What does high concept mean? The term ‘high concept’ is thrown around in film circles with reckless abandon but the true meaning is often misused or misconstrued. In this post, we will define high concept, debunk many of the misconceptions around the term, and look at some examples. And we’ll let you know how you can tell if your own project is high concept or not.
What is High Concept in Film
First, let’s define high concept in film
We will start by defining precisely what a high concept film is, then we will clarify what it isn't. If you encounter any other unfamiliar terms, our ultimate guide to filmmaking terminology is a great resource for looking things up.
HIGH CONCEPT DEFINITION
What is high concept in film?
A high concept film is a premise-driven film with a unique, compelling, and attention-grabbing hook that sets it apart from similar films. The high concept label is primarily used in pitching. This idea is also used with literature and TV as well but is most important when applied to feature films.
High Concept Characteristics:
- Applies to film, TV, and literature
- Most important when pitching
- Has a unique quality that makes it stand out
High Concept Definition
What high concept is NOT
There are many misconceptions surrounding the term ‘high concept.’ The true meaning of the label can be a bit tricky to pin down. Which leads to quite a lot of confusion and disagreement over the way the term is used. This video does a good job of clarifying this term and its meaning.
Allow us to clear up these misconceptions by debunking common, incorrect definitions of ‘high concept.’ One common explanation of a high concept film is that it can be summed up in a single sentence. While this is mostly true, that is not a unique trait of high concept films.
Condensing the gist of a story into a single sentence is what is known as a logline. And every single film that gets made can be condensed into a logline. For more information, check out our guide to writing loglines that producers won’t pass on.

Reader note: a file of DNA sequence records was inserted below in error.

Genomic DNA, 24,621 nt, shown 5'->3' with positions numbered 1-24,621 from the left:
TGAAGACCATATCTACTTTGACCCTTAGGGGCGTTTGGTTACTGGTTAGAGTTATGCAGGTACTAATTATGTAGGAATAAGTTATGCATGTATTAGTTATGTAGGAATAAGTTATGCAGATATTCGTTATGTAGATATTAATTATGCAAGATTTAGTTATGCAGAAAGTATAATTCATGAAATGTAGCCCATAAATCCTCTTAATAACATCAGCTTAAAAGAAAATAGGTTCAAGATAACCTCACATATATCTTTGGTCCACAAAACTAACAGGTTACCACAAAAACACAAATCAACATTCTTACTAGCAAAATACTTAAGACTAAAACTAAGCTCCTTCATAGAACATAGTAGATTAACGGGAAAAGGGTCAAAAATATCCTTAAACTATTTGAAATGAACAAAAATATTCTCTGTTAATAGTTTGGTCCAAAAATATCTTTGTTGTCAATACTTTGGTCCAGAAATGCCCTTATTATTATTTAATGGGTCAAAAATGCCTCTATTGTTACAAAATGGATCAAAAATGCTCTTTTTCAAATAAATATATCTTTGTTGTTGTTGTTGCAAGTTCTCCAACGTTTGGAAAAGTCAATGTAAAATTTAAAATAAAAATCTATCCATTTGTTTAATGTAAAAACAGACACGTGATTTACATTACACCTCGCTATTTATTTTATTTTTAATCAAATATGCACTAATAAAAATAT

Another common explanation you may find when looking for an answer to the question, “what does high concept mean?” is that it is when one film is crossed with another in an X meets Y formula. Again, this is not true.
Similar to a logline, the X meets Y formula is a pitching technique, not what defines a high concept film. Describing your high school-set comedy as Superbad meets Lady Bird does not make it a high concept premise.
High Concept Meaning
How to know if your idea is high concept
With so much confusion out there, how can you tell if your script idea is high concept or not? Whether or not a film is high concept comes down to the premise. High concept status is assigned based on big ideas and a high level of originality. These films tend to be big and flashy, though there are exceptions.
A high concept film is always intriguing and attention-grabbing right from the premise. If a film is fresh and compelling in just a few words without the entire script needing to be read, that is a surefire sign of a high concept premise. These premises can take a familiar storyline and inject it with a unique hook.
Beyond being unique, a high concept film must also have broad audience appeal. Since the high-concept label applies most directly when pitching, a large potential viewership is mandatory.
To be clear, low-concept films are not bad by any stretch of the imagination. But they are typically harder to pitch and often take longer to get off the ground if going through the traditional studio system.
High Concept Movies
High concept film examples
High concept films tend to dominate at the box office, so many of the largest films that come to mind are likely these movies. Let’s look at a few examples across different genres.
Almost all of Christopher Nolan’s best movies have been high concept films. His recent movie, Tenet, is arguably an example of a concept taken too far to the point of dwarfing the story and characters. The concept weakened the overall film despite impressive, large-scale set-pieces.
Groundhog Day, The Truman Show, and Eternal Sunshine of the Spotless Mind are all examples of comedy-dramas with high-concept premises. Charlie Kaufman’s best movies have all explored high concepts from his unique point of view. See how Eternal Sunshine mastered the meet-cute.
The Matrix is a great example of a high concept film in the action and sci-fi genres. Take a look at the Matrix screenplay to see where the high concept was born. Don’t Breathe brings a high-concept premise to the familiar home-invasion sub-genre of the horror genre. For an explanation of additional sub-genres, be sure to peruse our ultimate guide to movie genres.
The idea of an FBI agent trying to catch a serial killer is a low-concept premise. But, if you add in the fact that the FBI agent needs to work with a captive serial killer in order to catch another serial killer, the story then becomes high concept. The Silence of the Lambs is both a high-concept novel and film.
How to Write a Killer Logline
Now that you know what it means for a premise to be high concept, it’s a great time to learn how to perfect a logline that producer’s won’t pass on. High-concept films are pitch driven, so if you have a great idea, don’t squander it with a weak pitch. Learn how to craft a great logline, up next.